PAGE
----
The 2010 NFL Draft came and went with a couple of huge headlines.
The Broncos shocked everyone by taking Florida quarterback Tim Tebow with their first round pick. Notre Dame’s Jimmy Clauson slipped to the second round and became the 48th overall pick, courtesy of the Carolina Panthers.
Pete Carroll made a number of excellent selections in his first official moves as the Seattle Seahawks coach but faced scrutiny from a former player. USC defensive star Taylor Mays said Carroll misled him and questioned the authenticity of Carroll's relationship with his players.
In a scene straight out of Freaky Friday, the Oakland Raiders and New York Giants switched roles. The Raiders made intelligent draft picks based on need, twhile he Giants made ridiculous draft picks based on unproven talent. The Raiders then went out and acquired former Washington Redskins quarterback Jason Campbell, whose production last year was better than all three of the quarterbacks on Oakland’s roster.
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While nobody can determine who an NFL Draft's ultimate winners and losers until the players actually play a down, that doesn't stop me from jumping to wildly speculative conclusions.
And with that, your 2010 NFL Draft winners and losers:
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The Seattle Seahawks had a lot of holes to address going into the first round of the 2010 NFL Draft. By the end, they had addressed almost every single one.
With his first pick, Pete Carroll took Oklahoma State's Russell Okung. Okung will serve as the perfect replacement to legendary Seahawks left tackle Walter Jones and will shore up the Seahawks offensive line for years to come. Carroll then took Texas Longhorn safety Earl Thomas with the 14th pick of the draft. The Seahawks ranked 30th in the NFL last season when it came to their passing defense, a problem they likely fixed by drafting the very talented Thomas.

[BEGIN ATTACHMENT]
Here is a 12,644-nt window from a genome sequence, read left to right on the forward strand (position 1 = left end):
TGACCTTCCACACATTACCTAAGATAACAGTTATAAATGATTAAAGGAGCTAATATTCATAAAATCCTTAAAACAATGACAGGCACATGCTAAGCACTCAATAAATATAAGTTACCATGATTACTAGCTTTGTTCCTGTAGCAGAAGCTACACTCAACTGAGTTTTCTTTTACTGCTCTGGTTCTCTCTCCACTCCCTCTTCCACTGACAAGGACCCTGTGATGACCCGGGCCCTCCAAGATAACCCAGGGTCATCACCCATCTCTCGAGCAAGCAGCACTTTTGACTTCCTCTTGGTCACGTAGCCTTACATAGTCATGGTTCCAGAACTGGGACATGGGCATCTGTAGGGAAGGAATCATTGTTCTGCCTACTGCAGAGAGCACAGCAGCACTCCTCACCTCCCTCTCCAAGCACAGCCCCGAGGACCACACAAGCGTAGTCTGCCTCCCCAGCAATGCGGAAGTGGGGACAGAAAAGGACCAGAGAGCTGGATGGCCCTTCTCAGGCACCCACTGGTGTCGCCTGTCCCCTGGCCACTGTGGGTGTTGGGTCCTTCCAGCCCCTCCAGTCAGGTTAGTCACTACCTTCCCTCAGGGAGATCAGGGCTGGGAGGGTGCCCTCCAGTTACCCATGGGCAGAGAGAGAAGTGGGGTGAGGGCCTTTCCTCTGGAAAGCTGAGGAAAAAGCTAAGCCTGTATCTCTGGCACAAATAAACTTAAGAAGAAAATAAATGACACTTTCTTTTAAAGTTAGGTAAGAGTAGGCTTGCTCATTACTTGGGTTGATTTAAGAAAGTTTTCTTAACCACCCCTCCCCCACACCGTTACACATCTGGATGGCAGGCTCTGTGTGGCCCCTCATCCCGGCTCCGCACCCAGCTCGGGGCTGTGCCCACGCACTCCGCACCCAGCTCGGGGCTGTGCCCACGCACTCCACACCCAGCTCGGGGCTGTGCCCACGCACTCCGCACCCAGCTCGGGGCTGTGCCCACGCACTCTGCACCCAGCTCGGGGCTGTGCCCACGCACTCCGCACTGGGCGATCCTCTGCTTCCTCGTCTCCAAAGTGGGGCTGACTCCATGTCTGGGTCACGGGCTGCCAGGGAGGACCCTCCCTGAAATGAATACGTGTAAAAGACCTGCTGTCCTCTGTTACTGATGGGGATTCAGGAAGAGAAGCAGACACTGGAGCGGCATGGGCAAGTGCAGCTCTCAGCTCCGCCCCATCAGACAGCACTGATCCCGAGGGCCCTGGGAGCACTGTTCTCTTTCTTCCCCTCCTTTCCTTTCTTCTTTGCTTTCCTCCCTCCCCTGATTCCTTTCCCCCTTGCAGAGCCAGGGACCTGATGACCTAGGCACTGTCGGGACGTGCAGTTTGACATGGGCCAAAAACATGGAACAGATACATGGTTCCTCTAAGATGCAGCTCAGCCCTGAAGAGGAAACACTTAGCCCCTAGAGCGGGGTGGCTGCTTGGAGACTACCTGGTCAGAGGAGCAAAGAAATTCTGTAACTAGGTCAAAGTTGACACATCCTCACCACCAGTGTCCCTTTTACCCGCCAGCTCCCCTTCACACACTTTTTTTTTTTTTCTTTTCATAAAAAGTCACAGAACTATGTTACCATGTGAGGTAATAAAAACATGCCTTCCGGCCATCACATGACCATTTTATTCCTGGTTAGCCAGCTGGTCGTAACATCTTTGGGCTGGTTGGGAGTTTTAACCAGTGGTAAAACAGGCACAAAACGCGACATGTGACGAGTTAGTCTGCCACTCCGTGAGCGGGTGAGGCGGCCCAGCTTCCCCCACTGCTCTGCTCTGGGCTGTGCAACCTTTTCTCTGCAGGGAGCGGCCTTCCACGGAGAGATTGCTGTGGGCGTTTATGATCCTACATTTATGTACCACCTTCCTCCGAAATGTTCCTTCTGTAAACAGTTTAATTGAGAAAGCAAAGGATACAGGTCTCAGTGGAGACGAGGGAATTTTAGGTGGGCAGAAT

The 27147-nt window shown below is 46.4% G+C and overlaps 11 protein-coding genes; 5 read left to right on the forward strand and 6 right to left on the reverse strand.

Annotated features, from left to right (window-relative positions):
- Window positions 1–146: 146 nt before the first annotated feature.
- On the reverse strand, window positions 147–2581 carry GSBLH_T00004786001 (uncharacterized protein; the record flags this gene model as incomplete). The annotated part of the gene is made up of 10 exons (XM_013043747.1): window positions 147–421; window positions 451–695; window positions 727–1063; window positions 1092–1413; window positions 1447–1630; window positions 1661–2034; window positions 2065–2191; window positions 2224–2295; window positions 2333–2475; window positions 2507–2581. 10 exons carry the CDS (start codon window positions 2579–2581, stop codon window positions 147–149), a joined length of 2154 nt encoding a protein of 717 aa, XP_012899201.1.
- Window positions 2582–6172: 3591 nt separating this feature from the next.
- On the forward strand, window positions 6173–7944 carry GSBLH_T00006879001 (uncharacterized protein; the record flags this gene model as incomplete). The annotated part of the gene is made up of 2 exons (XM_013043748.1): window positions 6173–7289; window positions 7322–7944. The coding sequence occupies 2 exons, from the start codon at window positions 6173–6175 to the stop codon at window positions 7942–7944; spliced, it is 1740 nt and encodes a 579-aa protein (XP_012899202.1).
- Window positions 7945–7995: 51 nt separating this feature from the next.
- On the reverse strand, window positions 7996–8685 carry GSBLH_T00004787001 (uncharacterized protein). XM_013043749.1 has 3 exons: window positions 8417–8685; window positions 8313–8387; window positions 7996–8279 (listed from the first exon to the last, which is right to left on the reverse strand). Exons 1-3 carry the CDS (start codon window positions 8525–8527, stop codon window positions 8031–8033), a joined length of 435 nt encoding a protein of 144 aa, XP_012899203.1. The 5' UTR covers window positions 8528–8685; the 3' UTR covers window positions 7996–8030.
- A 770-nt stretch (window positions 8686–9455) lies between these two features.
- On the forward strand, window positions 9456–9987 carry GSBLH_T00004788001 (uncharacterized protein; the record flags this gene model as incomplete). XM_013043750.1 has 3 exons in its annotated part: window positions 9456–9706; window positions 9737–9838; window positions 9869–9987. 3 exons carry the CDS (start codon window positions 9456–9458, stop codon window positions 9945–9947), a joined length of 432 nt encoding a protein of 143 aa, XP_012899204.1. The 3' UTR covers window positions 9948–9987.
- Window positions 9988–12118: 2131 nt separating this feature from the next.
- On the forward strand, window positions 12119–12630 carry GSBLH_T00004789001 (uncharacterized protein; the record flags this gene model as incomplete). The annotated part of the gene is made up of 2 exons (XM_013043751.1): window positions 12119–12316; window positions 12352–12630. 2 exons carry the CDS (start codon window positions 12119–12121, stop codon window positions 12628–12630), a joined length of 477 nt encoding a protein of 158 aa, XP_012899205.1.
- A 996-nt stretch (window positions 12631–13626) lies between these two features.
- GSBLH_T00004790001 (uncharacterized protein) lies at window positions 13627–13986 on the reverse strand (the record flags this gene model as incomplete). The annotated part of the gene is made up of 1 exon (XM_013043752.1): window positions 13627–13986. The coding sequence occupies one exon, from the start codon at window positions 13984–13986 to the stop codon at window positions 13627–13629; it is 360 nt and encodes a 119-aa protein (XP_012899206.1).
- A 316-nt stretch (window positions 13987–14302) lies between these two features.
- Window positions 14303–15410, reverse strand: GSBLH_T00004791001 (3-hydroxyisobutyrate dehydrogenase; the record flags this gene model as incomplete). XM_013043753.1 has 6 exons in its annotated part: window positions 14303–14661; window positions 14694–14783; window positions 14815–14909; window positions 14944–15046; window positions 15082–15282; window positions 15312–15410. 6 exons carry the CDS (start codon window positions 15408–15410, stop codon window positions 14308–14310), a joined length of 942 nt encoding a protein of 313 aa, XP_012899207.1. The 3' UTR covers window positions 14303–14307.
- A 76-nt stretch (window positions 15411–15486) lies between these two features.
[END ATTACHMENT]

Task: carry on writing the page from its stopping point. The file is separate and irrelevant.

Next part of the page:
In the second round, the Seahawks focused on skill positions and drafted highly touted Notre Dame wide receiver Golden Tate. Tate may end up being the Seahawks’ biggest steal in the draft, and the perfect player to complement receiver TJ Houshmanzadeh.
Finally, the Seahawks essentially traded their later round picks to obtain former Tennessee Titan powerback LenDale White and former New York Jets speedster Leon Washington.
The Detroit Lions, a team notorious for stupid picks, had an excellent overall draft.
Ndamukong Suh was arguably the best prospect available in the draft, and he'll secure their defense for years to come. The Lions then traded to get Jahvid Best of California. Best has had injury problems throughout his college career, but he’s a worthwhile gamble for a team desperate for offensive firepower. On pure talent, Best could have been a top-15 draft pick.
The Lions also improved themselves substantially with solid third and fourth round picks in cornerback Amari Spievey and offensive tackle Jason Fox. Spievey could prove to be a force in the secondary for the Lions, and Fox adds more depth to the team’s offensive line.
The Carolina Panthers certainly made the most out of their draft picks. Despite not having a first round pick, the Panthers nabbed free-falling quarterback Jimmy Clausen with their first pick in the second round. Clausen provides them with a first-round talent who will learn, grow, and eventually replace career backup Matt Moore.
The Panthers also grabbed a solid wide receiver Brandon LaFell and talented South Carolina Gamecock linebacker, Eric Norwood. Both players should provide consistency and stability to their respective positions.